The headline formulas on this page will help you speed the process along. You should also have your market research and segmentation down so you’re sharing the right messages (instead of what you think is the right message.

Here are a few things to keep in mind.

  • Headline should be clear and benefit-driven when applicable
  • Add a sense of urgency to act now whenever possible
  • Make it short
  • If relevant, use numbers to make it concrete

Relevant imagery

Imagery isn’t required on a splash page but when used properly – it can be powerful.

Since it’s what people will see the first time they visit your website, they should be as striking as possible, on-brand, and relevant to the topic of the splash page.

You can get creative here and use different types of imagery for example:

  • Full-screen background images
  • Full-screen video backgrounds
  • Gifs
  • Illustrations
  • Product imagery
  • Tutorial video

Of course, it’s your call. A software brand would go a different route from a luxury fashion brand or spirits brand.

Keep in mind that each one has its benefits and drawbacks. For example, videos will slow down your loading time while certain animations will be unable to load when ad blockers are enabled.

One CTA

You’d be surprised but many people feel the more CTAs they have the better. After all, if they don’t like the first one, maybe they’ll like the second one.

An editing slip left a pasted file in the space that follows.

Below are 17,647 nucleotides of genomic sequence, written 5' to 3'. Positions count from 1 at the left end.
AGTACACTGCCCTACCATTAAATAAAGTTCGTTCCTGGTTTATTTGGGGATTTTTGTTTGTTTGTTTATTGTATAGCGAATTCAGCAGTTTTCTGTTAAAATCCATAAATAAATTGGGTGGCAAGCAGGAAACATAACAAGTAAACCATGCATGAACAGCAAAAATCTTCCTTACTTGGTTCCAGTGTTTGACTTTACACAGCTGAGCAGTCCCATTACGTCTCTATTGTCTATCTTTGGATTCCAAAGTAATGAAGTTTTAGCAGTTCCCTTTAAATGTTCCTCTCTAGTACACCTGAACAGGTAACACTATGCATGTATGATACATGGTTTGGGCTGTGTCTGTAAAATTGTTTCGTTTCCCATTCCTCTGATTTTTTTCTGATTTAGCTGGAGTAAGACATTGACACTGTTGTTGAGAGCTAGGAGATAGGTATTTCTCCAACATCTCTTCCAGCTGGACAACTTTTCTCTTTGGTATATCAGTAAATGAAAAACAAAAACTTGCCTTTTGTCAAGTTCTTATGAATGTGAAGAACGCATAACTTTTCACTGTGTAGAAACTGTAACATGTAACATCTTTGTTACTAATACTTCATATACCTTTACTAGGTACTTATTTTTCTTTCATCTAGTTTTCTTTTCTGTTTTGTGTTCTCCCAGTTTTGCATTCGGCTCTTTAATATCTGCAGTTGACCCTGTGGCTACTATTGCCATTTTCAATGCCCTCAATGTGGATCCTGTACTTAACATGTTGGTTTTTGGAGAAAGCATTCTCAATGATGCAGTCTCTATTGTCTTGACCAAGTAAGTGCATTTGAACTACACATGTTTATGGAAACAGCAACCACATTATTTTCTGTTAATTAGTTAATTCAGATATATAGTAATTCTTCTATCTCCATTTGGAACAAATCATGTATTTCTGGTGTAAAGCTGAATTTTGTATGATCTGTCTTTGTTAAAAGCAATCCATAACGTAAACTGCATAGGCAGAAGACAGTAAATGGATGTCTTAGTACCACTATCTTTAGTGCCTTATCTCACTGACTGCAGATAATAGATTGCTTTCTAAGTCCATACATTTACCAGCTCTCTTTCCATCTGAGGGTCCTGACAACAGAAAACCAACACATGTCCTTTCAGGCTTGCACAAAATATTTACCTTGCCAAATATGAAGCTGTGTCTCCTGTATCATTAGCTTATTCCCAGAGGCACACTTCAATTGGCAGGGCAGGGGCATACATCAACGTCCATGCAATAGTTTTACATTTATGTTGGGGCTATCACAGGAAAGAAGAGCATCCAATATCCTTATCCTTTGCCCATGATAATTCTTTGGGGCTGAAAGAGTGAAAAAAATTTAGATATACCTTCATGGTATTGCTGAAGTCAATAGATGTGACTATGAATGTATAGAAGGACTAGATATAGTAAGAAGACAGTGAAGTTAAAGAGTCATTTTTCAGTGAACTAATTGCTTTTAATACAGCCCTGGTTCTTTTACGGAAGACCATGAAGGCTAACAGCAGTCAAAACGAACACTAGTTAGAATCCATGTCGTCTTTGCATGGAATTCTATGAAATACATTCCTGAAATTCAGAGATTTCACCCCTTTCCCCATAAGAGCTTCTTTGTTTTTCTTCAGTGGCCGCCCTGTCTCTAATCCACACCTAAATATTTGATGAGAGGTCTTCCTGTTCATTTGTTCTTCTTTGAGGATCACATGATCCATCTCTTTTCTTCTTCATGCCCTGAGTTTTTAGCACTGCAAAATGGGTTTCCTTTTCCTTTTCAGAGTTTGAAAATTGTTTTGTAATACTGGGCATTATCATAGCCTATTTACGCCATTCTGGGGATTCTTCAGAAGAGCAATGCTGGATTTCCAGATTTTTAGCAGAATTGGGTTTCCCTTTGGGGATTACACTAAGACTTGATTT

While that logic may be sound in a supermarket, it’s not ideal when creating splash pages (or any type of focused page for that matter).

A CTA will focus their attention on the thing the headline mentions or promises. They don’t have to look around to find it.

Follow the best practices for CTAs which include:

  • Contrasting colors
  • Action-oriented copy
  • Use buttons whenever possible instead of links
  • Place it in a central or prominent location on your splash page
  • Test different formats, sizes, text, and locations

Legal and trust indicators

This is an optional aspect of your splash page but it bears mentioning. If someone is visiting your page or website for the first time, it stands to reason that they’re not familiar with your brand.

If your splash page is asking them to sign up or buy something, then the onus is on you to convince them you’re not shady.

Design goes a long way towards this but it’s not everything. You also want to add trust signals so they know they’re on a secure site.

  • Customer testimonials
  • Payment seals
  • An https: website
  • Privacy policy and terms of service
  • Anything else you feel is relevant

Conclusion

Splash pages are an important part of your entire marketing strategy. It helps you share important information or get people to take your desired action more easily.

They also have negatives like increasing your bounce rate.

It’s important to balance the use of splash pages with the user experience. If it’s worth it then go for it but follow the insights laid out in this article.

Let me know what you think about splash pages or how you’re using them in the comments and don’t forget to share.